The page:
Tuesday, March 15, 2011

Another Entity Framework 4 Repository & Unit of Work Solution–Intro and Part 2: Creating the Repositories and Unit of Work (UoW)

This is Part 2 in a series of posts that walk through the process of implementing a solution that separates concerns into specific behaviors using the Entity Framework 4 and the Repository and Unit of Work Patterns.

Below is the series outline; again, this is Part 2.
Now on to Part 2… The following download contains some T4 templates that I’ve created and/or modified from other sources.  These T4 templates will build all the code necessary to create our Domain Models, Domain Model Metadata (e.g. Data Annotations), Repositories, Services, and Unit of Work all by pointing each related T4 to the EF data model (edmx) created in Part 1 of this series. T4 Templates Download. Go ahead and download the zip file and un-compress the contents into a directory directly under the solution root.  The solution’s root directory should look something like the following, where the T4_EF4_Repository directory is the directory that contains the uncompressed files from the download. p2Solutionlist00 Open up the T4_EF4_Repository directory.  The directory should contain a ‘Source’ directory and a single PowerShell file: image The ‘Source’ directory should contain six T4 template files (*.tt) image What are these files?  Well, the files with the *.tt extension are the T4 templates that will generate the code, while the single file with the *.ps1 extension is a PowerShell script.  The following briefly describes each file:
  • Domain.Poco.tt
    • This template generates the POCO (Domain) classes from your EF data model.
  • Domain.Poco.Metadata.tt
    • This template generates data annotations/metadata ‘buddy’ classes for the POCOs.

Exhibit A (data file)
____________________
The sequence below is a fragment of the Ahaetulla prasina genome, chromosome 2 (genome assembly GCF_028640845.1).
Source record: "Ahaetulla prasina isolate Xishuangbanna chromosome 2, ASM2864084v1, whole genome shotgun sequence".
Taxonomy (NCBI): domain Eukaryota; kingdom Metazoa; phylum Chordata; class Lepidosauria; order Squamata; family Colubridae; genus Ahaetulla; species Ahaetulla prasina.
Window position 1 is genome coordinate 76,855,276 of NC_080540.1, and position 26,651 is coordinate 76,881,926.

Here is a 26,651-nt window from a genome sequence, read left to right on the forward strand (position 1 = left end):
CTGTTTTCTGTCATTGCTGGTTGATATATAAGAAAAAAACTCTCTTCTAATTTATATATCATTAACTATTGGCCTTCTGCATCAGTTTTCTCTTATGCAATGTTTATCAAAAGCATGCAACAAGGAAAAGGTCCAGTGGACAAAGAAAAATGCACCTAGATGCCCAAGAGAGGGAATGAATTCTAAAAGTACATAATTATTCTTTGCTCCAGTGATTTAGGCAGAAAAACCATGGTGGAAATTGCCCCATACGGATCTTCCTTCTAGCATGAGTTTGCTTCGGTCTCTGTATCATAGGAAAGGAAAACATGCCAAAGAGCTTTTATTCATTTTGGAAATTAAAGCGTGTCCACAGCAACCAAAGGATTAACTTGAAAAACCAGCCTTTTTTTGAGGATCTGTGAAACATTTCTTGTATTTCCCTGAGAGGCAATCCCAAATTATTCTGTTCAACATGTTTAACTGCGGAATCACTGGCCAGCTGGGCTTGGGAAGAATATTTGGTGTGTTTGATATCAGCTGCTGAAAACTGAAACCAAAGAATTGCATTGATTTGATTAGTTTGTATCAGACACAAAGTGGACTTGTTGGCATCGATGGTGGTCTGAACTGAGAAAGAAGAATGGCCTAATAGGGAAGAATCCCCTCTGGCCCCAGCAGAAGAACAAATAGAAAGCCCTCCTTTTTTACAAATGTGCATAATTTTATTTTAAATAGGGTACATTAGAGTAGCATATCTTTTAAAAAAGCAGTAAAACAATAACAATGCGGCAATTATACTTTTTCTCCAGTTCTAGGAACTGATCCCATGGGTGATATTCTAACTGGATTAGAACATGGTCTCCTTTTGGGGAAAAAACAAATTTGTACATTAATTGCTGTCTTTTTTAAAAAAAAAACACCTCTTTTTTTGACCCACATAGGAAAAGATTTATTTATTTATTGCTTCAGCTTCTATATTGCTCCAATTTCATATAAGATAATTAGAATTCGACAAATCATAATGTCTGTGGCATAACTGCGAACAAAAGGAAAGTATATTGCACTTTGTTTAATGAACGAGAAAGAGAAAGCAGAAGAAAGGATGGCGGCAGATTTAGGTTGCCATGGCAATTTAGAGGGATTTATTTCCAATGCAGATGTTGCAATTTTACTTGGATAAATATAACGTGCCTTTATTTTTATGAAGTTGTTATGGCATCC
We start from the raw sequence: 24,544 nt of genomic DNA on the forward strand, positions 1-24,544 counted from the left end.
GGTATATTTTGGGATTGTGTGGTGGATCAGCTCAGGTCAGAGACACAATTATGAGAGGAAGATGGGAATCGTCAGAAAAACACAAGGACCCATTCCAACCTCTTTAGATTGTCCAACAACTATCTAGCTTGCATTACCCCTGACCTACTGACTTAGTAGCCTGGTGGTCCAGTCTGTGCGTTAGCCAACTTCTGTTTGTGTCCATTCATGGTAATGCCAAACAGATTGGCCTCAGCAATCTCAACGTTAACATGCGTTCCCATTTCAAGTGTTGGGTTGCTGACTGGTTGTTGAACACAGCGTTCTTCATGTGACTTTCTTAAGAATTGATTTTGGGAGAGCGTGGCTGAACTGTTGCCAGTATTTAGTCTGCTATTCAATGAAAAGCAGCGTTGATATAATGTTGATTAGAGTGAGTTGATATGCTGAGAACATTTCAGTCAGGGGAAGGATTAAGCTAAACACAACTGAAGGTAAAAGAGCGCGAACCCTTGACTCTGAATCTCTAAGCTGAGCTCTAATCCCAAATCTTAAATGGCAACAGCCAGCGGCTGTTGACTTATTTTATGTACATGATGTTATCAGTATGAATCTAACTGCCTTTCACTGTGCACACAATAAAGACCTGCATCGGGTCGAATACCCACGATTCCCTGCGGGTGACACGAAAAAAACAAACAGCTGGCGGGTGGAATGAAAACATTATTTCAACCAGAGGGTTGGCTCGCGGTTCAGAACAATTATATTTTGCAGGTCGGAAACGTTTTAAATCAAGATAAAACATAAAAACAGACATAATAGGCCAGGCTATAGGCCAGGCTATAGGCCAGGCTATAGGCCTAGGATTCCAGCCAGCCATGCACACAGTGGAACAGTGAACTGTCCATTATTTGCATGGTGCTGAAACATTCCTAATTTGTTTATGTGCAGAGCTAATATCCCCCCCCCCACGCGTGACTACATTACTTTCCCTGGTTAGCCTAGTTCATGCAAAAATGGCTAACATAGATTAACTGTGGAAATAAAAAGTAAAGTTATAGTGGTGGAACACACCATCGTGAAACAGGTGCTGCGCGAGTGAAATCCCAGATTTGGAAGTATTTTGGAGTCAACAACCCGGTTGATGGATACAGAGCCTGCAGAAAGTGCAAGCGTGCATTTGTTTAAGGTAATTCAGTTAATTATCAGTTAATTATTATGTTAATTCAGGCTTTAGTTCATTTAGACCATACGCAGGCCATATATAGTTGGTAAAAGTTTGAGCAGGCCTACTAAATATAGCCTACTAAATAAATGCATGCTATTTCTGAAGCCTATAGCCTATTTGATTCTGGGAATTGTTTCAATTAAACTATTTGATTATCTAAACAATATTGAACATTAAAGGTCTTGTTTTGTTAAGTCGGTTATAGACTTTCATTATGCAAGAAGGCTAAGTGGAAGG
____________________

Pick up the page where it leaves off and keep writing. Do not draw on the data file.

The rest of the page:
• Repository.Interface.tt
    • This template generates all the associated Repository Interfaces/Contracts, including:
      • base IReadOnlyRepository and  IRepository Interfaces
      • IUnitOfWork Interface
      • I<POCO_ClassName>Repository Interface for each POCO class generated from you EF data model.
  • Repository.Implementation.EF.tt
    • This template generates the EF-related concrete class implementations defined by the IRepository Interfaces/Contracts.
  • Services.Interface.tt
    • This template generates a light-weight Service Interfaces/Contracts for each POCO class.
  • Services.Implementation.tt
    • This template generates the concrete class implementation defined by the Service Interfaces/Contracts.
  • prepareT4Templates.ps1
    • This is just a simple PowerShell script that contains project-specific settings to assist in generation T4 templates specific to the project – in our scenario, the Chinook application solution.
Open up the Chinook Visual Studio Solution. We should now have a Visual Studio Solution with thee Projects (Chinook.Core, Chinook.Data.EF, Chinook.Infrastructure) and a directory located at the solution root containing the T4 templates and single PowerShell file. Open up T4_EF4_Repository directory in Windows Explorer.  Right-click the PowerShell file and select ‘Edit’ from the context menu.  image This will open up the PowerShell editor and display the content of the PowerShell file.  As you can see, this is simple script that does a find/replace, creates a new directory, and creates new T4 templates that contain the replaced settings.
#*********** BEGIN Template Parameters ***************************

# path to the project's edmx data model (entity framework data model)
$edmxFilePath = "..\..\Chinook.Data.Ef\Chinook.edmx"
# the namepace name where the solution's domain models live 
$domainModelNamespace = "Chinook.Core.Domain"
# the namespace name where the solution's services will live
$serviceInterfaceNamespace = "Chinook.Core.Services"
# the namespace name where the solution's repository will live